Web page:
Femtocells or Wi-Fi? That is the Question

Femtocell frenzy is how one paper described the Mobile World Congress Show in Barcelona last week, but at the Portable Computer and Communications Association meeting held Tuesday and Wednesday in Plano, Texas, the solution to the fixed part of fixed-to-mobile convergence seemed to be Wi-Fi.

As Tammy Wheat, director of Ericsson’s enterprise solutions division, noted, Wi-Fi is the solution of choice among enterprise vendors because it gives them the illusion of control and because it’s “free.” Of course, configuring a wireless network that’s robust enough to deliver quality voice over cell phones is expensive, but it is something the corporate IT guys can take care of. By contrast, femtocells are essentially equipment provided by the carrier that rides on the incoming broadband network.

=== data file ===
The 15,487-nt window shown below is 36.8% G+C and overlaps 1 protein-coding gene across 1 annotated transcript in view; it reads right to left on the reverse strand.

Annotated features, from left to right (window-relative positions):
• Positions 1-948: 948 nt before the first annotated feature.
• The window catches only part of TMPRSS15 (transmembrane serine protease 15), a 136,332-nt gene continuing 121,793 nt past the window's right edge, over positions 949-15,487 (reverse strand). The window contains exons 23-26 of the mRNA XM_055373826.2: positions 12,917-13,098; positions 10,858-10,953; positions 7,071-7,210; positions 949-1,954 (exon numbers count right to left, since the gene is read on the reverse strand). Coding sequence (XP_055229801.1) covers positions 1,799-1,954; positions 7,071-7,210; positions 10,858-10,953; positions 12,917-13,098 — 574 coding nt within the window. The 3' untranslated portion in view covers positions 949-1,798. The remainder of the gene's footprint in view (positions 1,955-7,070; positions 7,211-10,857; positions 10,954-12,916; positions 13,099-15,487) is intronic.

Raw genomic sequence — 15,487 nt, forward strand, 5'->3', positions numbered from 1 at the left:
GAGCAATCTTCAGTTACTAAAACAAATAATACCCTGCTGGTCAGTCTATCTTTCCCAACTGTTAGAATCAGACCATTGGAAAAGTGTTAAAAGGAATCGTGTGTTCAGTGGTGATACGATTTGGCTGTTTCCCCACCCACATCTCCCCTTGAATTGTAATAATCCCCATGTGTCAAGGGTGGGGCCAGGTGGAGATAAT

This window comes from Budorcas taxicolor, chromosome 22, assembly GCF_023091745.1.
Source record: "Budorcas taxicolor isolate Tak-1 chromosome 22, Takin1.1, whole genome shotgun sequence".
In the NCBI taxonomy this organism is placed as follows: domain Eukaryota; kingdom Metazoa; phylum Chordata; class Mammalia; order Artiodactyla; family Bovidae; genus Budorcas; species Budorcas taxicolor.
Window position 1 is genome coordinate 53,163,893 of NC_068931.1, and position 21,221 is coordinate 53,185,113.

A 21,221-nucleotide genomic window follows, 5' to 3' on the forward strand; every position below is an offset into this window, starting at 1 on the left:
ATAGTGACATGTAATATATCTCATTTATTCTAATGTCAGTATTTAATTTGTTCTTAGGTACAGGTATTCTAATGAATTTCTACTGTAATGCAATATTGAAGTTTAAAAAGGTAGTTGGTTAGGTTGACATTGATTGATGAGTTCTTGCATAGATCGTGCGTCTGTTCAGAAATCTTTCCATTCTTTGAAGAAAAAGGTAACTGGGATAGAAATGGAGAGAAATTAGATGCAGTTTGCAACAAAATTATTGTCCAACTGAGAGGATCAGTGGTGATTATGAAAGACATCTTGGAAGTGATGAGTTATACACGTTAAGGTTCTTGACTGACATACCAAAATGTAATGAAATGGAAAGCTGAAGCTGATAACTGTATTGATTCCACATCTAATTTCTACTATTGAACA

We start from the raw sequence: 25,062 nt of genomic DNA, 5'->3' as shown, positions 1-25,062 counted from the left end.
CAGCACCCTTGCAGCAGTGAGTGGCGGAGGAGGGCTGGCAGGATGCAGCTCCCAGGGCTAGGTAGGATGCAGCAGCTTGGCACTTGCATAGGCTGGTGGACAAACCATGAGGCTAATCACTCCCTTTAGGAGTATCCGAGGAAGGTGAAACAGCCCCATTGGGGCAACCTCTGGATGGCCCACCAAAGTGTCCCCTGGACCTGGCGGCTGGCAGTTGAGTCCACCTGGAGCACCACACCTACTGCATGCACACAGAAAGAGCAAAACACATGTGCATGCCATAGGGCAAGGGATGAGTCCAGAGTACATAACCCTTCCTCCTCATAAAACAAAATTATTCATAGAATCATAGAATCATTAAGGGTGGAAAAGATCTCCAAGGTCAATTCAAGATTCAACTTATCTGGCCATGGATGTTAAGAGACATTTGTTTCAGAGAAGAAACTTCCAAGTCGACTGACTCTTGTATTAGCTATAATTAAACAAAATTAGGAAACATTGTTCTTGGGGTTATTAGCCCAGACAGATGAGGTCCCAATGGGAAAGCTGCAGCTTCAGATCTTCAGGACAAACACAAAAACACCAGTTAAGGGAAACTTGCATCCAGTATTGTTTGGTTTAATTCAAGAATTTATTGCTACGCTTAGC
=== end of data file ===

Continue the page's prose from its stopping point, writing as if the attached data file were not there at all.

George Fry, director of technology alignment at Nokia, echoed the idea that Wi-Fi would be more acceptable than femotocells in both corporate and consumer households because so much other data is transmitted via Wi-Fi. That makes offering converged services easier. It will also be a key to getting people to switch from the cellular network to a Wi-Fi one. Cost might be a factor, but with free mobile-to-mobile minutes and new unlimited voice plans, Fry thinks other incentives will be necessary.

Given that many of the big chip manufacturers such as Qualcomm and Texas Instruments have failed to get excited about femotocells, it begs the question of how large a market it will be.